Capability development activities and tools addressed immediate clinical needs by targeting junior medical officers and nurses. Capability building in-service education and development and dissemination of high-quality, readily available tools (e.g., diabetes decision-making app) helped clinicians stay up to date with developments in best practice, and provided easy and flexible access to materials, including after hours:

Most of the time [it is the] junior staff that are looking after the people [with diabetes]… [The diabetes management tool] sort of guides you through the various scenarios, so have you thought about this? Have you checked this?… So, if you’ve never encountered this problem before… you feel more confident knowing that you’ve checked some things. You probably still call someone, but it is something people can use after hours… [Clinical Lead 31 IDDM District W].

Some clinicians reported experiencing barriers accessing capability development tools (e.g., online education modules) due to a lack of quarantined time for quality improvement activities. However, the motivation to learn how to deliver care differently (M) appeared to overcome time-based barriers to engaging with capability development materials among some clinicians:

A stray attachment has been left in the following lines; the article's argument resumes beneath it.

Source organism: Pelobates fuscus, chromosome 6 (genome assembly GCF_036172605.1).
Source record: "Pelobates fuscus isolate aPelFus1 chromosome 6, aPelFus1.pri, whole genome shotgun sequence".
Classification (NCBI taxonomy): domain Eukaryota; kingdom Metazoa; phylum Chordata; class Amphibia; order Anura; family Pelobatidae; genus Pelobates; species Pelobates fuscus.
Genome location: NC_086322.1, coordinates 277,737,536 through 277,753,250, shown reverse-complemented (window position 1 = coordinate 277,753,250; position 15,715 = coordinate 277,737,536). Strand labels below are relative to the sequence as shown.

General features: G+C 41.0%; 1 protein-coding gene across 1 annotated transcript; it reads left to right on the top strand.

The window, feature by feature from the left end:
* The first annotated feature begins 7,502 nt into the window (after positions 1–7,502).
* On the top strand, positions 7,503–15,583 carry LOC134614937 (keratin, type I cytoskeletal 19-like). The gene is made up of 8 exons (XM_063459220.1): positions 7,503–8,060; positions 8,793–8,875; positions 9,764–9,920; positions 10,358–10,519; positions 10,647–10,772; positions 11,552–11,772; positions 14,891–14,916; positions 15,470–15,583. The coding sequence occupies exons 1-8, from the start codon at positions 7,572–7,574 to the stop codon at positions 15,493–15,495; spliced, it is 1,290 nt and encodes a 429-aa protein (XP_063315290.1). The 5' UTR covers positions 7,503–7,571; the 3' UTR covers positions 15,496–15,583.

No, we don’t get time to do it.… The training was really in depth, and it wasn’t just a matter of an hour… I think for most people it definitely took a few hours to do each module. [Project Lead 06 CHF District M]

Theme 2: investment in a learning culture and continuous quality improvement

The final supported and refined CMO for this theme was:

When the need for training is valued and participation is actively facilitated (C), senior management / executive team and clinicians understand each other’s responsibilities (M) and engagement with capability development resources increases (O).

Engaging with capability development activities increased understanding and feelings of support within and across teams, further promoting cooperation and collaboration within organisations:

But there’s a definite shift in relationships. So ward staff are feeling more supported by the heart failure services, and heart failure services were feeling more part of the ward, you know. There was definitely a change. [Project Lead07, DM District C]

The active facilitation of capability development activities also improved capacity when change efforts were implemented across levels of the organisation: